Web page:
The Tellez court concluded that the evidence of defendant’s (1) reckless driving, (2) consumption of alcohol before and during driving, (3) prior convictions for impaired driving and driving while license revoked, and (4) flight and elusive behavior after the collision constituted substantial evidence of malice based upon depravity of mind.
That the defendant’s reckless driving and his consumption of alcohol would be considered evidence of driving in such a way that reflects knowledge that injury or death would likely result-in other words, malice-seems rather obvious. This post is focused on the latter two categories of evidence, the defendant’s prior convictions and his post-crash conduct.
North Carolina’s appellate courts have consistently held that a defendant’s prior driving convictions are admissible to pursuant to Rule 404(b) to show malice in a second-degree murder prosecution based on the defendant’s driving. See, e.g., State v. Maready, 362 N.C. 614 (2008); State v. Goodman, 147 N.C. App. 57 (2002) (Greene, J., dissenting), rev’d, 357 N.C. 43 (2003) (per curium, adopting dissenting opinion); State v. Rich, 351 N.C. 386 (2000).
As most readers know, Rule 404(b) of the NC Rules of Evidence provides that evidence of other crimes, wrongs and acts by a defendant may not be admitted to prove that the defendant acted in conformity with that bad character in committing the instant offense. In other words, a prior impaired driving conviction may not be considered by the jury as evidence that, since the defendant previously drove while impaired, he did so on this occasion as well. Despite its provisions excluding the introduction of relevant evidence of other crimes, wrongs or acts by a defendant, Rule 404(b) otherwise is a rule of inclusion. Evidence of other bad acts and crimes, if relevant, may be introduced for other purposes, including establishing the defendant’s state of mind.
While 404(b) evidence must bear similarity and temporal proximity to the instant offense, courts generally have viewed a defendant’s entire record of traffic convictions to be relevant to whether the defendant exhibited malice by driving a manner that caused a fatal accident. In Tellez, the trial court admitted evidence that defendant had previously been convicted of driving while license revoked and impaired driving.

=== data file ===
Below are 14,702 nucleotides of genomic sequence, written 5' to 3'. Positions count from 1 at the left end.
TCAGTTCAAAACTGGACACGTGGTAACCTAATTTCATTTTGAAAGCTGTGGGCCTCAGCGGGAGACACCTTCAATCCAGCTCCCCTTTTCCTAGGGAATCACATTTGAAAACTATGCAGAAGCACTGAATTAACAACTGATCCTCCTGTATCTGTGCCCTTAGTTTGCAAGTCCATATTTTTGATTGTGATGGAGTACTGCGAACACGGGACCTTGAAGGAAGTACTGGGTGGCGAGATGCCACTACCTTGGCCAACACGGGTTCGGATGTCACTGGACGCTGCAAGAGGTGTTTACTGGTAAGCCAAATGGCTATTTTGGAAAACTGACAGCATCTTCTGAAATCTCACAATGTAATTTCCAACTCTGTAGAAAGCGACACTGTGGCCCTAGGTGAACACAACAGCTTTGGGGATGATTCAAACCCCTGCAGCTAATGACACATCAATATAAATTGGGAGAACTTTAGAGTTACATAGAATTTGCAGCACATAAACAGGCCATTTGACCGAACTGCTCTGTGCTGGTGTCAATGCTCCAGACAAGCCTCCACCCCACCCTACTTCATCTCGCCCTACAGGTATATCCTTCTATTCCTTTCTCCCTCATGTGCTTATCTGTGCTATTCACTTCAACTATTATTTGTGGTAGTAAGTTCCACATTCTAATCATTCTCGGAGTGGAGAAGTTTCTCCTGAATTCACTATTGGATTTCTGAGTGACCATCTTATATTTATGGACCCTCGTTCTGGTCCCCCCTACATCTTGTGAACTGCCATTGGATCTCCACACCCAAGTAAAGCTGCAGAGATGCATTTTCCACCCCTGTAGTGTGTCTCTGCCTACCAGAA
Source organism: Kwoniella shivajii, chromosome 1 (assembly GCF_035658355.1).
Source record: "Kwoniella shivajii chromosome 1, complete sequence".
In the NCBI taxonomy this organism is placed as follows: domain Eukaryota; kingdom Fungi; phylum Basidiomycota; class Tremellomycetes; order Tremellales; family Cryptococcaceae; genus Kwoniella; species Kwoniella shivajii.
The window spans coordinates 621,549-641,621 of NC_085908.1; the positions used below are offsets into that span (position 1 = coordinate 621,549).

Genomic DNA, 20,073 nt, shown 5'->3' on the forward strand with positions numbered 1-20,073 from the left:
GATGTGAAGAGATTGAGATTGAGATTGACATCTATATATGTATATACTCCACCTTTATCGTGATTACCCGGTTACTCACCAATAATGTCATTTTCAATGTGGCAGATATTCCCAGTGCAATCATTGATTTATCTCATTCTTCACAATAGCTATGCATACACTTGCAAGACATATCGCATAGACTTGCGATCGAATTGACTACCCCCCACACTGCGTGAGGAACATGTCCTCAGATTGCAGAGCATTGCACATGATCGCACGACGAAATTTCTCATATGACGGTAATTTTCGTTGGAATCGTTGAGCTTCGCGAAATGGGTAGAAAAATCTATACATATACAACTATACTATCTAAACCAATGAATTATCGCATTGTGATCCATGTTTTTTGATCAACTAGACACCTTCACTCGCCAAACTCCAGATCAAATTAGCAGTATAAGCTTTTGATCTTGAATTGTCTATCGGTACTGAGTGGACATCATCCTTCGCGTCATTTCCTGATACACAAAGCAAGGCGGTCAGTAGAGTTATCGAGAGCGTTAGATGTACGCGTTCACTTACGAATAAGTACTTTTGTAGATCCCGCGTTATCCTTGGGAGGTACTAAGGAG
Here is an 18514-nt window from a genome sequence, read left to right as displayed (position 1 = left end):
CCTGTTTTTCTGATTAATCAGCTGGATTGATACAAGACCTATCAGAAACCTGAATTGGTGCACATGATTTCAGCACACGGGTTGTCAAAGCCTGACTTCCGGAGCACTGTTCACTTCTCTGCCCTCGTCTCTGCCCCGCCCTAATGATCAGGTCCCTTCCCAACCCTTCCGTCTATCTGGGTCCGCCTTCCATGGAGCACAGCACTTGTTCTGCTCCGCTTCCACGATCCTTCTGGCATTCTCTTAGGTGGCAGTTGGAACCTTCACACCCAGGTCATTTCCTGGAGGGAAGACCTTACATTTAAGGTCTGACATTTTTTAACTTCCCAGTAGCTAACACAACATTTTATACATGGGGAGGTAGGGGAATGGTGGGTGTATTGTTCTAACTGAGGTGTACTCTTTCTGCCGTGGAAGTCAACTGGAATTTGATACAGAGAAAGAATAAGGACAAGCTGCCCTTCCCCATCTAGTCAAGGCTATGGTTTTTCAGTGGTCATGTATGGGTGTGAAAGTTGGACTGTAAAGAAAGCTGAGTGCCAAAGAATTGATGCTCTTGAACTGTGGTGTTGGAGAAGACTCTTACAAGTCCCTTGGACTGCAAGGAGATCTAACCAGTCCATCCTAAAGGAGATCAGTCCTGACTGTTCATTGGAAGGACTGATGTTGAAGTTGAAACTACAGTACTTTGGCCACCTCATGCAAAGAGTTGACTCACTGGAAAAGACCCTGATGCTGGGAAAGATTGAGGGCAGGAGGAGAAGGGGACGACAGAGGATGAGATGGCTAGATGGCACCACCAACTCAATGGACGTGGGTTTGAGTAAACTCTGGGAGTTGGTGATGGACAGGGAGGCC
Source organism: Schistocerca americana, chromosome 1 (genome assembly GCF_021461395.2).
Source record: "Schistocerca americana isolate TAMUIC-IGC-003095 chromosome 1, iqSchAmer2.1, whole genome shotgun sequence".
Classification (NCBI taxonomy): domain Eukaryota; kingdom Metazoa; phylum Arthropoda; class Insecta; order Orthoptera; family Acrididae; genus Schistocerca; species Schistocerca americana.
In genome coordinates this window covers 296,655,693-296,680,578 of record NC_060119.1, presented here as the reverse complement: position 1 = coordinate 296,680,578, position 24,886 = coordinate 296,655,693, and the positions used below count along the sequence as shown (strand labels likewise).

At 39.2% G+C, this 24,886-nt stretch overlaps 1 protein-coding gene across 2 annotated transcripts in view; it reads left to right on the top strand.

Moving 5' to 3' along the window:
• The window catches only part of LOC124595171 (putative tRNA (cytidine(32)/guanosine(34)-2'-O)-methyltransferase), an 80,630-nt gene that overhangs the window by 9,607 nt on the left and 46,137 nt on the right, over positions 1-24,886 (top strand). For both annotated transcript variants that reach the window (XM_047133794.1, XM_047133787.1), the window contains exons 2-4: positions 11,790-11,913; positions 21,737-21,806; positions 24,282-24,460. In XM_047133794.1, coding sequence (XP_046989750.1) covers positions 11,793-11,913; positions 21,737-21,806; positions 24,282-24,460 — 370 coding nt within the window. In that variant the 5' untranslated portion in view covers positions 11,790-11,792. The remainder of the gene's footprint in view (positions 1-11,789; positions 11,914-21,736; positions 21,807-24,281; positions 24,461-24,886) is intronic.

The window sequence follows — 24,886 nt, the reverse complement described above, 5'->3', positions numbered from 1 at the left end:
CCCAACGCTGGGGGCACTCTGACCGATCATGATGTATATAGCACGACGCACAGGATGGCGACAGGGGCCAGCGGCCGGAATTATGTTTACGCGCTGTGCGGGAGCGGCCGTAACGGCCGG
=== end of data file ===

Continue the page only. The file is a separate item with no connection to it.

It is not entirely clear whether North Carolina’s appellate courts would sanction the admission of evidence of a prior impaired driving conviction as evidence of malice if the conduct giving rise to the murder charge did not involve driving after consuming alcohol or some other impairing substance. In State v. Lloyd, 187 N.C. App. 174 (2007), the defendant was charged with second-degree murder after he stole a van, fled from police, drove recklessly, and crashed into another car, killing both of its occupants. Lloyd was sober, but his driver’s license was revoked. The State introduced evidence of Lloyd’s prior refusal to submit to a breath test and his accompanying arrest and conviction of impaired driving. The trial court instructed the jury that this evidence “was received solely for the purpose of showing that the defendant had the knowledge that his license was suspended” on the date of the offense and, further, that driving with a suspended license suspension was evidence of malice. The court of appeals characterized the evidence that defendant drove knowing his license revoked as “fundamental” to proving malice and held that the danger of unfair prejudice was mitigated by the trial court’s limiting instruction. The appellate court failed to explain how driving with a revoked license evidences reckless-rather than simply unlawful-behavior.